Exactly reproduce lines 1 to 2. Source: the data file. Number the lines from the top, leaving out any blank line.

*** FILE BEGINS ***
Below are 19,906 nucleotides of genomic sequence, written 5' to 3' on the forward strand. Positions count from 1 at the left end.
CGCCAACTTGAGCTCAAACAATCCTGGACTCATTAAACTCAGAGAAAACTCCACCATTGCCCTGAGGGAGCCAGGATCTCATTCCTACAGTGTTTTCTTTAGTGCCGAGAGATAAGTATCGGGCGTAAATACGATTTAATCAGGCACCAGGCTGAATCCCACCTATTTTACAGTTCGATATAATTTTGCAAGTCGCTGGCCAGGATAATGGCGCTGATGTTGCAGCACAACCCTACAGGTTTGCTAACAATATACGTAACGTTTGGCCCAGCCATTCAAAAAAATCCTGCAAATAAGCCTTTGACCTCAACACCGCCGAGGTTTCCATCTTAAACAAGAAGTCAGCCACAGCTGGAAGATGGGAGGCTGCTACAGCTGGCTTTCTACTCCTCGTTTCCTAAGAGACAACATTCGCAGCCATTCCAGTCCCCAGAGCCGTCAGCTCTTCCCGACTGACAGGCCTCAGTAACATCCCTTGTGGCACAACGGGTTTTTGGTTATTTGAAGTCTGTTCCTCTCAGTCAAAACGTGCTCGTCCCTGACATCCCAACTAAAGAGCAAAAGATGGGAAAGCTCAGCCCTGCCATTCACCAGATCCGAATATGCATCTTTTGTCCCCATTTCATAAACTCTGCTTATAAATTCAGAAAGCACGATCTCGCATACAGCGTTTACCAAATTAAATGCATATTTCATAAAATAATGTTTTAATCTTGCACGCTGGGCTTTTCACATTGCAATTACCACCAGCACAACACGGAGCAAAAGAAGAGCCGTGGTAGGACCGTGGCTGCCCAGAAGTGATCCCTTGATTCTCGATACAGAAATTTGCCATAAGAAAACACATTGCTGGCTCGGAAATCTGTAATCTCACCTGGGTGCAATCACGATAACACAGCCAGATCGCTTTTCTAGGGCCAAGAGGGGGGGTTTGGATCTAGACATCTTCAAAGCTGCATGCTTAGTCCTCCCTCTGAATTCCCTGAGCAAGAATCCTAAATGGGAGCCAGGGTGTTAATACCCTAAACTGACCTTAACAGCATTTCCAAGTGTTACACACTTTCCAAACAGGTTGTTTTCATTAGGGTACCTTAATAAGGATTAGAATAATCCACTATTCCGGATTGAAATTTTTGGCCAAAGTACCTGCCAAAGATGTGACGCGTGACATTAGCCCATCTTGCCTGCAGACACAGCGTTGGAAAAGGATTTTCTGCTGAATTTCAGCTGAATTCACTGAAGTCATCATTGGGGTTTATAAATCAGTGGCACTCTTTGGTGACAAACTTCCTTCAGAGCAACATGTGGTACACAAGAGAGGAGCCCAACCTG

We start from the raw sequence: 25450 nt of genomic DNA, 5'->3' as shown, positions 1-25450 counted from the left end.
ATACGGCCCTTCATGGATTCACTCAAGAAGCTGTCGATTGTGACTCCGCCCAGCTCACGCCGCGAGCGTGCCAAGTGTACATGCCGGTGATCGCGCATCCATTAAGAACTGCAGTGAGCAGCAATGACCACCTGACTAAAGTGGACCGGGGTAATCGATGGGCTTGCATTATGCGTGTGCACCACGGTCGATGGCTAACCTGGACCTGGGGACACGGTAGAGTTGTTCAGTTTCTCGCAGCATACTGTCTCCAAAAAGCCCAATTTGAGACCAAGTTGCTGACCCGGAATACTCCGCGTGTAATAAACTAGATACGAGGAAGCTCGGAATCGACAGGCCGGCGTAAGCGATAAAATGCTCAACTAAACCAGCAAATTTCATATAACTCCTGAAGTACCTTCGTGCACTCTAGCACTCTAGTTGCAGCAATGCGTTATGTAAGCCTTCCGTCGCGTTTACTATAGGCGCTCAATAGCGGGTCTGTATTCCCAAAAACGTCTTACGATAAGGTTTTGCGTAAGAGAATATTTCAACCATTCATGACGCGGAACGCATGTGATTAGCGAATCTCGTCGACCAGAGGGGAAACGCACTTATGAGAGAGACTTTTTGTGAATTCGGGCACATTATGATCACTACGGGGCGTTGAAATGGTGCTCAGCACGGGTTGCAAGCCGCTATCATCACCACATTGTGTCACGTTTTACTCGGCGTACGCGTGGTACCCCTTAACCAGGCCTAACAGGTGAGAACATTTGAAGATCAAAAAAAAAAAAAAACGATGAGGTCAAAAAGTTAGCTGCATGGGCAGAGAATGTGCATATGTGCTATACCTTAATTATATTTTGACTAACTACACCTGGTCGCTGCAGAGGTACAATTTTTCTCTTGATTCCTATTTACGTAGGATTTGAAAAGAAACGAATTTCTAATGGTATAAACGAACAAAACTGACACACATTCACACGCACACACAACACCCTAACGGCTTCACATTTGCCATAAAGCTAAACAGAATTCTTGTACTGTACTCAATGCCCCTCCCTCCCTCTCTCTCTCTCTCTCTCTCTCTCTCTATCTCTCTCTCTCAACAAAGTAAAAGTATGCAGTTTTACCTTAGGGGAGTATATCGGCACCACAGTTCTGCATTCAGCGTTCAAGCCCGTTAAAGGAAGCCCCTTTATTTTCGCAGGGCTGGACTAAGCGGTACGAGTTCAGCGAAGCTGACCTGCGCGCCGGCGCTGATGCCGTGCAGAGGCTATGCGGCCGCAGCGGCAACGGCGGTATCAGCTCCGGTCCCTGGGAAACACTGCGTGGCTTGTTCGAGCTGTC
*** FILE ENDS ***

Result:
Below are 19,906 nucleotides of genomic sequence, written 5' to 3' on the forward strand. Positions count from 1 at the left end.
CGCCAACTTGAGCTCAAACAATCCTGGACTCATTAAACTCAGAGAAAACTCCACCATTGCCCTGAGGGAGCCAGGATCTCATTCCTACAGTGTTTTCTTTAGTGCCGAGAGATAAGTATCGGGCGTAAATACGATTTAATCAGGCACCAGGCTGAATCCCACCTATTTTACAGTTCGATATAATTTTGCAAGTCGCTGGCCAGGATAATGGCGCTGATGTTGCAGCACAACCCTACAGGTTTGCTAACAATATACGTAACGTTTGGCCCAGCCATTCAAAAAAATCCTGCAAATAAGCCTTTGACCTCAACACCGCCGAGGTTTCCATCTTAAACAAGAAGTCAGCCACAGCTGGAAGATGGGAGGCTGCTACAGCTGGCTTTCTACTCCTCGTTTCCTAAGAGACAACATTCGCAGCCATTCCAGTCCCCAGAGCCGTCAGCTCTTCCCGACTGACAGGCCTCAGTAACATCCCTTGTGGCACAACGGGTTTTTGGTTATTTGAAGTCTGTTCCTCTCAGTCAAAACGTGCTCGTCCCTGACATCCCAACTAAAGAGCAAAAGATGGGAAAGCTCAGCCCTGCCATTCACCAGATCCGAATATGCATCTTTTGTCCCCATTTCATAAACTCTGCTTATAAATTCAGAAAGCACGATCTCGCATACAGCGTTTACCAAATTAAATGCATATTTCATAAAATAATGTTTTAATCTTGCACGCTGGGCTTTTCACATTGCAATTACCACCAGCACAACACGGAGCAAAAGAAGAGCCGTGGTAGGACCGTGGCTGCCCAGAAGTGATCCCTTGATTCTCGATACAGAAATTTGCCATAAGAAAACACATTGCTGGCTCGGAAATCTGTAATCTCACCTGGGTGCAATCACGATAACACAGCCAGATCGCTTTTCTAGGGCCAAGAGGGGGGGTTTGGATCTAGACATCTTCAAAGCTGCATGCTTAGTCCTCCCTCTGAATTCCCTGAGCAAGAATCCTAAATGGGAGCCAGGGTGTTAATACCCTAAACTGACCTTAACAGCATTTCCAAGTGTTACACACTTTCCAAACAGGTTGTTTTCATTAGGGTACCTTAATAAGGATTAGAATAATCCACTATTCCGGATTGAAATTTTTGGCCAAAGTACCTGCCAAAGATGTGACGCGTGACATTAGCCCATCTTGCCTGCAGACACAGCGTTGGAAAAGGATTTTCTGCTGAATTTCAGCTGAATTCACTGAAGTCATCATTGGGGTTTATAAATCAGTGGCACTCTTTGGTGACAAACTTCCTTCAGAGCAACATGTGGTACACAAGAGAGGAGCCCAACCTG